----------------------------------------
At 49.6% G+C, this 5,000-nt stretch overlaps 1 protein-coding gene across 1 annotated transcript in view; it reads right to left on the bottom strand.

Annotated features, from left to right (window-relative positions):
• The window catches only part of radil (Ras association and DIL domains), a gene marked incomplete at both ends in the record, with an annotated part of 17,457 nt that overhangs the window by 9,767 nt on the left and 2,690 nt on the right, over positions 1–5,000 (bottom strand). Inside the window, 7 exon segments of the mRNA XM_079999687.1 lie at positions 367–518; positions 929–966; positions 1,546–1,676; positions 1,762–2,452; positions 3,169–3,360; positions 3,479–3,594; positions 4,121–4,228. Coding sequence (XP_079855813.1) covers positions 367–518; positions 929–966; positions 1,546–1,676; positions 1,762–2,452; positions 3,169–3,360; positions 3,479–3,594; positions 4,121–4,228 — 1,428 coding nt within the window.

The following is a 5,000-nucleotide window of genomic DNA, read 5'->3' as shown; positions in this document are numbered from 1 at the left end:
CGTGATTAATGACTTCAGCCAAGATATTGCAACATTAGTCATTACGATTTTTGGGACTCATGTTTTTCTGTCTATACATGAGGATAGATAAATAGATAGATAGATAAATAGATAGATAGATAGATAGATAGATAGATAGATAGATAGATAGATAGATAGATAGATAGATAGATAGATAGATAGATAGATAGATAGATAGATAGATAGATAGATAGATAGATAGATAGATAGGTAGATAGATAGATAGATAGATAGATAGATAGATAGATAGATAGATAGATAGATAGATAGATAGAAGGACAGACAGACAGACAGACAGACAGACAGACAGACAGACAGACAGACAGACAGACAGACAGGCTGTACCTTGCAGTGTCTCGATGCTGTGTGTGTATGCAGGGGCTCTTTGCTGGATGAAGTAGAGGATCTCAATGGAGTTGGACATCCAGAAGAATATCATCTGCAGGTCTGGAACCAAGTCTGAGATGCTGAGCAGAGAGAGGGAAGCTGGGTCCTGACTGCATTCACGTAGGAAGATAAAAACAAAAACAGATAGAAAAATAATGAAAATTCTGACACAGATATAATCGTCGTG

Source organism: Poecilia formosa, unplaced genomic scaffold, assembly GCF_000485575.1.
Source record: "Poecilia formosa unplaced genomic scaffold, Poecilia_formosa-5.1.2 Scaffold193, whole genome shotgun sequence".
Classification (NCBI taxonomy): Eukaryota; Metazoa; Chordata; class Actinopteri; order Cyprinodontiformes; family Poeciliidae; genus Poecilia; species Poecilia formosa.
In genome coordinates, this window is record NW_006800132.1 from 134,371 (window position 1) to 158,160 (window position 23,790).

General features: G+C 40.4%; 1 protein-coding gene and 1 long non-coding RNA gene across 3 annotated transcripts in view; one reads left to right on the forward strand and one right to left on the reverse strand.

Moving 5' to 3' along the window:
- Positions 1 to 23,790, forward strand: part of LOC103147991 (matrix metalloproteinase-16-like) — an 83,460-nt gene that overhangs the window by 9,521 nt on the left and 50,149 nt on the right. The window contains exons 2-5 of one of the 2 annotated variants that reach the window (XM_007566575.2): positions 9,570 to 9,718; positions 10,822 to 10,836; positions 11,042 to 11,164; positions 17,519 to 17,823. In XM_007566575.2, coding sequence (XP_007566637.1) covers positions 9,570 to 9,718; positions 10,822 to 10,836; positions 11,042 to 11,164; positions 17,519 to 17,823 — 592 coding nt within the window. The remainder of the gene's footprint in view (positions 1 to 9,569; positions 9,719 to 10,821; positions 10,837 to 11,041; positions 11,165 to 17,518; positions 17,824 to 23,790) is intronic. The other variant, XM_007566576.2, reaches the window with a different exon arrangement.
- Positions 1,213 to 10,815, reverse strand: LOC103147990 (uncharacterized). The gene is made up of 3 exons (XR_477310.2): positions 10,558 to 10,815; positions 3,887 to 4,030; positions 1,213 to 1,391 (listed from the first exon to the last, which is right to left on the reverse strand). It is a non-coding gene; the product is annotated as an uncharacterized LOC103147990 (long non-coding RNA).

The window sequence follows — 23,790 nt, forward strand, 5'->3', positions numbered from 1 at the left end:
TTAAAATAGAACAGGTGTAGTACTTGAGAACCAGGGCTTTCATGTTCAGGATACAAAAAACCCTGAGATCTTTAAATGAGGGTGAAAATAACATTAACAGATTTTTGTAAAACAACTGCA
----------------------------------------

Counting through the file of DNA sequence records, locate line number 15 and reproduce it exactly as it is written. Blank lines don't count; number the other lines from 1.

TTAAAATAGAACAGGTGTAGTACTTGAGAACCAGGGCTTTCATGTTCAGGATACAAAAAACCCTGAGATCTTTAAATGAGGGTGAAAATAACATTAACAGATTTTTGTAAAACAACTGCA